Pidgins develop as a form of communication between speakers who do not share a common language. (This is different from code switching, which includes bilinguals who speak both of each other’s languages). Historically, pidgin varieties are developed in situations such as trade, or as a result of the oppression of one group by another, such as colonization.

In cases where pidgin varieties are spoken for an extended period of time, and are spoken by a second generation as a native language, they become Creoles. Creoles are fully systematic, structured, legitimate languages. Historically, creoles have been devalued because people thought they sounded like “broken English” or “corrupted French”. However, with increased awareness about the grammatical systems of creoles, these varieties have gained more legitimacy in the minds of their speakers and surrounding communities.

Watch a video about Jamaican Patois (Patwa) here: (2mins 20sec).

Further Reading: 

One introductory textbook that covers topics related to language contact and language attitudes in great detail is Multiple Voices: An Introduction to Bilingualism, by Carol Myers-Scotton. (Blackwell, 2006).

What is language?

Links and resources: What is language?

How many languages are there in the world?

Ethnologue number of languges

From July, 2015: click the image to go to the original website

A great resource to find out about the world’s languages, where they are spoken, and how many speakers there are is Currently, Ethnologue estimates there are 7,102 living languages.

Which 5 languages are the most widely spoken?

According to Ethnologue, the languages with the most native speakers, at over 100 million each, are Mandarin Chinese, Spanish, English Hindi-Urdu, and Arabic. In May 2015, the South China Morning Post (international edition) made this fun infographic! Click to see it in high resolution on the original website.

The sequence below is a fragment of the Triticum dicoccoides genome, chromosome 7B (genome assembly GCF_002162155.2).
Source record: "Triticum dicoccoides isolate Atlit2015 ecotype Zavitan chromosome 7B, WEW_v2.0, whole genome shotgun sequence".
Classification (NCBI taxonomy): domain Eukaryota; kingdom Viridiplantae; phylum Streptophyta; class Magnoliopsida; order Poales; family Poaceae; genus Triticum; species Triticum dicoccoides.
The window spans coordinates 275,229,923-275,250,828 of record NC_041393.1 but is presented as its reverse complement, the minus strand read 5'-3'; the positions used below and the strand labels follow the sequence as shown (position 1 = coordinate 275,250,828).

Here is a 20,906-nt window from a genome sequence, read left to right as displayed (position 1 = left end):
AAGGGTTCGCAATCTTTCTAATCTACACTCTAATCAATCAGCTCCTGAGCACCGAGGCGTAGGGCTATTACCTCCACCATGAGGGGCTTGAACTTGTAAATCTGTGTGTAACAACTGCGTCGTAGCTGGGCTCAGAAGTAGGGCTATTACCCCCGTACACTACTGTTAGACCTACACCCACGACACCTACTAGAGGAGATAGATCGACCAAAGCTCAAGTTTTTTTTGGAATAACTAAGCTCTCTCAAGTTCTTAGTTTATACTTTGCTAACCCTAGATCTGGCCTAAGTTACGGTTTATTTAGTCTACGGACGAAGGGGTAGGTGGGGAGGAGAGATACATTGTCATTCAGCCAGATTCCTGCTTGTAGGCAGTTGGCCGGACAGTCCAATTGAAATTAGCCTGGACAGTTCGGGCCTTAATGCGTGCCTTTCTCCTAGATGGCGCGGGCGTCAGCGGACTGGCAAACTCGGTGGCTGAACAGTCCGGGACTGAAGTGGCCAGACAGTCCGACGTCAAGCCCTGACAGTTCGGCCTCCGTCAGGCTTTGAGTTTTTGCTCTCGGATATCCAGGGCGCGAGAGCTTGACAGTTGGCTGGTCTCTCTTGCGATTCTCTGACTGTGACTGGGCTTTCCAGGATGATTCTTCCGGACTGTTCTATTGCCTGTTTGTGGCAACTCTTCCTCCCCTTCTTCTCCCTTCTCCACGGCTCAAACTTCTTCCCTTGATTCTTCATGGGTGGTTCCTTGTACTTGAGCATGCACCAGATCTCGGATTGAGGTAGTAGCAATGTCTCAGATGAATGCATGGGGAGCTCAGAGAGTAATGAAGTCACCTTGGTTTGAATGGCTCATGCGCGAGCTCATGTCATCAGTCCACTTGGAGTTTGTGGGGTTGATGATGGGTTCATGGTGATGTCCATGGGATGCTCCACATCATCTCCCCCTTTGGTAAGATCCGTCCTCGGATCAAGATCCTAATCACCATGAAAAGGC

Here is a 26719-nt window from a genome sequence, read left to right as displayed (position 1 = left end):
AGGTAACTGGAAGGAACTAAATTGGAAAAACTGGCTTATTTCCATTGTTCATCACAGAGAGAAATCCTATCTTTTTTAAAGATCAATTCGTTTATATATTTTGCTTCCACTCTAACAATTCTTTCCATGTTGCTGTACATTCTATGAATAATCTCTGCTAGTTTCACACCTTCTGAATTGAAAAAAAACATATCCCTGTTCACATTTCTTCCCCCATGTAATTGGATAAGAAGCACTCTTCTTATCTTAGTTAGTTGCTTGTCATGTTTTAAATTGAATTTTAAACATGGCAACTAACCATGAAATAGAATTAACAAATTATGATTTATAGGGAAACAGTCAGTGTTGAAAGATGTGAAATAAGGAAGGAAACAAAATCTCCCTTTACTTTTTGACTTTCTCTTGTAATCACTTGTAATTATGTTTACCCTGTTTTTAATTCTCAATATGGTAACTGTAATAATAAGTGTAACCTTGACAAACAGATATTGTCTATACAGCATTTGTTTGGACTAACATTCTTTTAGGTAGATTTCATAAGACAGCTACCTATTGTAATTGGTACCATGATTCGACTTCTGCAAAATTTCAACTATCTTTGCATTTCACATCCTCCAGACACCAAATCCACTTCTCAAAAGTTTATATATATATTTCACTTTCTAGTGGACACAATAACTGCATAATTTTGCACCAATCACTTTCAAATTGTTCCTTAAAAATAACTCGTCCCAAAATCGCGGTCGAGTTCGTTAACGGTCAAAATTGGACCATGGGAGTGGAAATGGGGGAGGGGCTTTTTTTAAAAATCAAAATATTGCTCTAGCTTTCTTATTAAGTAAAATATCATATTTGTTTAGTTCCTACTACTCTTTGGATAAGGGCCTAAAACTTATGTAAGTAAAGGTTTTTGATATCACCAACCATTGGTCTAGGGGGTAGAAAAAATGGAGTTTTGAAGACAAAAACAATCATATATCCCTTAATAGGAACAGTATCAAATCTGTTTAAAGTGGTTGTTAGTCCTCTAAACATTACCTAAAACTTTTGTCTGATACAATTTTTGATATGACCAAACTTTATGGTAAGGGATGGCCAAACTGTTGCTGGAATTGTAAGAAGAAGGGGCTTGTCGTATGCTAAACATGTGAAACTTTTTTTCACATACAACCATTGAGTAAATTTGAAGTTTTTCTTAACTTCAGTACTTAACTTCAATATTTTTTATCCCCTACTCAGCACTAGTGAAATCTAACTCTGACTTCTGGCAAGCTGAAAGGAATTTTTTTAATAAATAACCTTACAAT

A world of languages

From South China Morning Post: click the image to see original website

What are the parts of language?

General Resources
The following books provide a nice overview of linguistics (the scientific study of language), including all the parts outlined below. The first two are the textbooks I’ve used in my Introduction to Linguistics class. The third is a fun introduction to linguistics by analyzing jokes.

Language Files: Materials for an Introduction to Language and Linguistics. Published by the Ohio State University Linguistics Department.
An Introduction to Langauge. Victoria Fromkin, Robert Rodman, and Nina Hyams. Published by Cengage Learning.
Understanding Language Through Humor. Stanley Dubinsky and Chris Holcomb. Published by Cambridge.

Languages can be broken down into the following subparts:

Phonetics: the study of the physical  properties of speech sounds.

Phonology: the study of the sound system in a spoken language, including which sounds are present in a language, and the rules for their combination. In signed languages, phonology consists of the combination of handshapes, movements, and locations.

Morphology: the study of the way words are constructed.

Syntax: the study of phrase and sentence formation.

Semantics: the study of the meaning of words, phrases, and sentences.

Pragmatics: the study of the rules governing the use of language. For example, how context and situation affect meaning.

Internet compilations of interesting words in other languages